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SalmoSea, whose majority owner is SalMar, has announced it is closing its processing plant in Rørvik, Norway. All of the plant’s employees are being laid off. In a statement, the company said that SalmoSea’s board had “unanimously” decided to close down the site.
“Over time, SalmoSea has not been able to cover its ongoing obligations,” the Norwegian-language statement starts. “In the board’s opinion, the company’s slaughtering business will not be competitive in the future either.” Although, the company also recognized the hard work of the owners to avoid this situation that has developed over years “among other things by issuing 82.7 million in the ongoing supply of new capital.”
The ground rent tax, colloquially known as the “salmon tax”, was also cited as a reason for the closure. To make it competitive, SalmoSea would need approximately NOK 250 million to be invested in upgrades, said the statement. However, the company explains that the “weakened” outlook for the land-based industry in Norway, means “there is no financial and economic basis for the large investments required to upgrade SalmoSea’s slaughterhouse”.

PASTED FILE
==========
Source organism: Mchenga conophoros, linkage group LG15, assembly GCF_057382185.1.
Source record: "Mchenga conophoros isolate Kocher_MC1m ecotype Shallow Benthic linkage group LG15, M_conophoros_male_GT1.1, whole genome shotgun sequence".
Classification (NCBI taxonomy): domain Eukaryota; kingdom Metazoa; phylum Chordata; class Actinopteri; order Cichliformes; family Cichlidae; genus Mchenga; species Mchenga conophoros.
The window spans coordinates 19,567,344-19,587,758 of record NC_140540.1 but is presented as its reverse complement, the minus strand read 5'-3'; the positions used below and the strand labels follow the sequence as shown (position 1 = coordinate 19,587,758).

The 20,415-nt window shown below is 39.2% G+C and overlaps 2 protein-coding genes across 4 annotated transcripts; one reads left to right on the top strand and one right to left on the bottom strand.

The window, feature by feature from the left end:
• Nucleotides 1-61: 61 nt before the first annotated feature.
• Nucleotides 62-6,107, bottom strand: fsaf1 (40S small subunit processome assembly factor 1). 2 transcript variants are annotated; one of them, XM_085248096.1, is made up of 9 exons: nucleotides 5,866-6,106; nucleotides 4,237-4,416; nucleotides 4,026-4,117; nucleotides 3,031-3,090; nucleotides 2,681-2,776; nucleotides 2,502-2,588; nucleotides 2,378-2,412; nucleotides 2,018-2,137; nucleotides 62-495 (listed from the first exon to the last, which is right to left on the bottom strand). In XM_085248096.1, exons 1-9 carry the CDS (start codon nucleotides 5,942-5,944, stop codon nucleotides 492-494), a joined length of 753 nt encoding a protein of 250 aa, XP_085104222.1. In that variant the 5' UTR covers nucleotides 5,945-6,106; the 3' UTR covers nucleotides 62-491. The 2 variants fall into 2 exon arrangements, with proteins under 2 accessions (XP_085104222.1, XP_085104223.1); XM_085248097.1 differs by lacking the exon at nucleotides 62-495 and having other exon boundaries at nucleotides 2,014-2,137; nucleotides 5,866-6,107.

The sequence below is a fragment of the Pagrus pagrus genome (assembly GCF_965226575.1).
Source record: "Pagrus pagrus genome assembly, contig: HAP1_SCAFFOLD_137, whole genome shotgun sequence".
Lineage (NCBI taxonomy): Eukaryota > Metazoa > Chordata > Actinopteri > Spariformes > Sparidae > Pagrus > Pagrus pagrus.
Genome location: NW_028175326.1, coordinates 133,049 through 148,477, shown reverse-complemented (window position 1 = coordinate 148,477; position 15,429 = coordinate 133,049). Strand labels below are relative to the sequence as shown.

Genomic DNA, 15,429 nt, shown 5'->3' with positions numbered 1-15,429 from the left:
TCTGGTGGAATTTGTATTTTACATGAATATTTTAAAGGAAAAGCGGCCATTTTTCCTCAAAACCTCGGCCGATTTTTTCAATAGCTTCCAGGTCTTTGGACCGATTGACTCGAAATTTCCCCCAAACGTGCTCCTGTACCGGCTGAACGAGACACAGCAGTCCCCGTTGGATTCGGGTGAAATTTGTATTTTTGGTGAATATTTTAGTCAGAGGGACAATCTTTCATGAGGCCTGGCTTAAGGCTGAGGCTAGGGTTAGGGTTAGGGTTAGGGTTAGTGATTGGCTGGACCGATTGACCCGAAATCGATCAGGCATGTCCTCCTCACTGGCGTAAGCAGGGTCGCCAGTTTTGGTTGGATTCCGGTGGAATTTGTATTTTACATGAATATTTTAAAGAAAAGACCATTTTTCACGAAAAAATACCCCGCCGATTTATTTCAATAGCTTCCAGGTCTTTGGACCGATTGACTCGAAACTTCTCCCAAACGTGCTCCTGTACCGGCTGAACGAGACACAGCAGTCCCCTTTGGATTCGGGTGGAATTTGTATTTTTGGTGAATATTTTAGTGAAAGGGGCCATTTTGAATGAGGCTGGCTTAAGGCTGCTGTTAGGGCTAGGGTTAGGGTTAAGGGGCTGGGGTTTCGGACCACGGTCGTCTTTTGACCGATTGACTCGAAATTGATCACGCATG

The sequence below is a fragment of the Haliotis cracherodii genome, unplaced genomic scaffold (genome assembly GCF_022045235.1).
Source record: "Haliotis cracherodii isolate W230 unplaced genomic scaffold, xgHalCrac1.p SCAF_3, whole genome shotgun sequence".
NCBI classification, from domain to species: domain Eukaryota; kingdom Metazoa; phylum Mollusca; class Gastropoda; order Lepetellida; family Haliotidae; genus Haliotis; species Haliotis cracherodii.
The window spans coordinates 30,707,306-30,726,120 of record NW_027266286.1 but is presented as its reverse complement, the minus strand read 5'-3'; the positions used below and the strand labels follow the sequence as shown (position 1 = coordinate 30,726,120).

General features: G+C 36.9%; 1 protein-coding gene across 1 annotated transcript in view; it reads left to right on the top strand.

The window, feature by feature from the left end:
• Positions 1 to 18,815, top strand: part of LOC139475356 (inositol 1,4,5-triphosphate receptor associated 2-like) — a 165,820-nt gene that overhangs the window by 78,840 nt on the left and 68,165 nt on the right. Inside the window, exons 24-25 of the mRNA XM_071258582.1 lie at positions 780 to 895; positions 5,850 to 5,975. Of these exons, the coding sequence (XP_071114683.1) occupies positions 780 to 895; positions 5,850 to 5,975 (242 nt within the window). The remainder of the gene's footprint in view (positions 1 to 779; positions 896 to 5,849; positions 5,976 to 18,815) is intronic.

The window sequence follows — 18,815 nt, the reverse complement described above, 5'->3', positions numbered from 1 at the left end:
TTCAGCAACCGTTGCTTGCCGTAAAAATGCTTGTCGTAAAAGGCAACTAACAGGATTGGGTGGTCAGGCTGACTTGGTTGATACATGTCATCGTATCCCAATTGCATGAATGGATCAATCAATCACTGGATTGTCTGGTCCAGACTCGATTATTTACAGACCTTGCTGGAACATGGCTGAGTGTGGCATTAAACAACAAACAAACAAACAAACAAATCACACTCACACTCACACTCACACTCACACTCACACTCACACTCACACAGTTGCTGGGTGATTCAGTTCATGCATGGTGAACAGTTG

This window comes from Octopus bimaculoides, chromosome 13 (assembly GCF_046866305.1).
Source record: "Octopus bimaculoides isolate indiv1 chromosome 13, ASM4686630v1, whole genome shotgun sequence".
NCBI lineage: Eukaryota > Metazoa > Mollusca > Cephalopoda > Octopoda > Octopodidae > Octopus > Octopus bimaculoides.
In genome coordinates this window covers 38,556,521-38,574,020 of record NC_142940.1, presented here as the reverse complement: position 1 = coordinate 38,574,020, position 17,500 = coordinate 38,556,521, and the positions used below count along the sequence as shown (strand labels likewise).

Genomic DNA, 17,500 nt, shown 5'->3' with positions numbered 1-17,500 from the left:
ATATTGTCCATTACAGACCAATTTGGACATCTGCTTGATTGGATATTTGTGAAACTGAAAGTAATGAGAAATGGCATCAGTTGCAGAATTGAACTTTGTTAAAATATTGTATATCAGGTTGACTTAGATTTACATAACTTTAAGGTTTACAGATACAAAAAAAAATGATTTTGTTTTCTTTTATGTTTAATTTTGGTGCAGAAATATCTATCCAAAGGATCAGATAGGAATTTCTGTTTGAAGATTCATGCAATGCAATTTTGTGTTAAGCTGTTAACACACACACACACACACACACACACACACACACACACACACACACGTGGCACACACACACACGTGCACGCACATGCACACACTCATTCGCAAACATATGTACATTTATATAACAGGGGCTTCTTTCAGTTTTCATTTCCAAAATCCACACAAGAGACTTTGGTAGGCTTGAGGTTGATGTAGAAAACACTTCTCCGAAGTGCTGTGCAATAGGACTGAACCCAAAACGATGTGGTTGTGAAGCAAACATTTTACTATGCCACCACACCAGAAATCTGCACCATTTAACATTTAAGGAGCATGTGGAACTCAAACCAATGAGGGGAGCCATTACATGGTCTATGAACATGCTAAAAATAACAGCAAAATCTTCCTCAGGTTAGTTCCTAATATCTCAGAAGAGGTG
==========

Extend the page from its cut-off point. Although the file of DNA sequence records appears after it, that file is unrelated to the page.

“We deeply regret that the company has felt compelled to take this step,” the statement continued. “The most important thing for SalmoSea and the company’s owners going forward will be to look after the interests of our 110 skilled employees, with particular emphasis on finding new jobs for our employees.”
New jobs for the employees
The statement said that the SalmoSea employees will be given “priority”. This preference for alternative employment will be “when increased volumes trigger a trend”. Moreover, they will be take in account when hiring new employees at SalMar slaughterhouses in Frøya and Senja.
Permanent employees, the company said, will be offered a minimum of three months’ notice of termination pay, arrangements for employees undergoing training or professional certificates to complete their studies, and NOK 2 million for “special measures”.
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